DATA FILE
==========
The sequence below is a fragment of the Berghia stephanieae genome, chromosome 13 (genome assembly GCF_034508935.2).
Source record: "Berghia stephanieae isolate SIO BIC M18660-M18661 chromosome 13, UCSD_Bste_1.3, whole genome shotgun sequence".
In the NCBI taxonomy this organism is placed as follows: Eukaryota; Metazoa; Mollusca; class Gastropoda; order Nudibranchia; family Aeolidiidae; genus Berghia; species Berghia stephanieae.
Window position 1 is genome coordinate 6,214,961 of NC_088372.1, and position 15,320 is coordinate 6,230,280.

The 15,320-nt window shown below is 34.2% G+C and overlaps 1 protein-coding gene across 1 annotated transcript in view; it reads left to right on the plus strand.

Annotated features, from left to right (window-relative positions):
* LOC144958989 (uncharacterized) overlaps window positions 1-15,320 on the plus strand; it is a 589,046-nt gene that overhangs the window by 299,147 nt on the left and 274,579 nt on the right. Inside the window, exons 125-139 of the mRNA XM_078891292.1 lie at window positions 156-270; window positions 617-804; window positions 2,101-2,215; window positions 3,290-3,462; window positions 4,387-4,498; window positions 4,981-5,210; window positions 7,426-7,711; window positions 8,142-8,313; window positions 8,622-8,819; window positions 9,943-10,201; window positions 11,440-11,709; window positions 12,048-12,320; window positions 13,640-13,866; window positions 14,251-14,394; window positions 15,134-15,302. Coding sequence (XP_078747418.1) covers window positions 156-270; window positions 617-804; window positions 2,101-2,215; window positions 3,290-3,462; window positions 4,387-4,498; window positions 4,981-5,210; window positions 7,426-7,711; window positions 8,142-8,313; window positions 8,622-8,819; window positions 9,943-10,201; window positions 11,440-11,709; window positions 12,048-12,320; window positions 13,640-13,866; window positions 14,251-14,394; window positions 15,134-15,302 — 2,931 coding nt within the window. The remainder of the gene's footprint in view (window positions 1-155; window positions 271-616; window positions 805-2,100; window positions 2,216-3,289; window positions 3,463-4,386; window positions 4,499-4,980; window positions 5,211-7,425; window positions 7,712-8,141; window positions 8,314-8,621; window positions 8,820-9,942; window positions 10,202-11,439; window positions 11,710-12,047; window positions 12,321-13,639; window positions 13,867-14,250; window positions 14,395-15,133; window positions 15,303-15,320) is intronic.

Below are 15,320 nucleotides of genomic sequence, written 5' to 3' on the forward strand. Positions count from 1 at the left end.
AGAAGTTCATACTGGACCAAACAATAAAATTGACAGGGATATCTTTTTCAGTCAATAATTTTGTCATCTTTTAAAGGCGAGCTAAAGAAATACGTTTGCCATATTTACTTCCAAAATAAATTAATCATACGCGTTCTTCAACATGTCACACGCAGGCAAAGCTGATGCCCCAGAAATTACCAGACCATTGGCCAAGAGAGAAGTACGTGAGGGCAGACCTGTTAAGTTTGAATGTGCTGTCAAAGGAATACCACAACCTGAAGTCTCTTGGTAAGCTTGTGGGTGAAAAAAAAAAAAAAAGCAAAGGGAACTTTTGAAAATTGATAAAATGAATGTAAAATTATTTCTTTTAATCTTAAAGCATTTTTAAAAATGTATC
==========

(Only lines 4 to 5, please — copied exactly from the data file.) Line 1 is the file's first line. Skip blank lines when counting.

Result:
Window position 1 is genome coordinate 6,214,961 of NC_088372.1, and position 15,320 is coordinate 6,230,280.

The 15,320-nt window shown below is 34.2% G+C and overlaps 1 protein-coding gene across 1 annotated transcript in view; it reads left to right on the plus strand.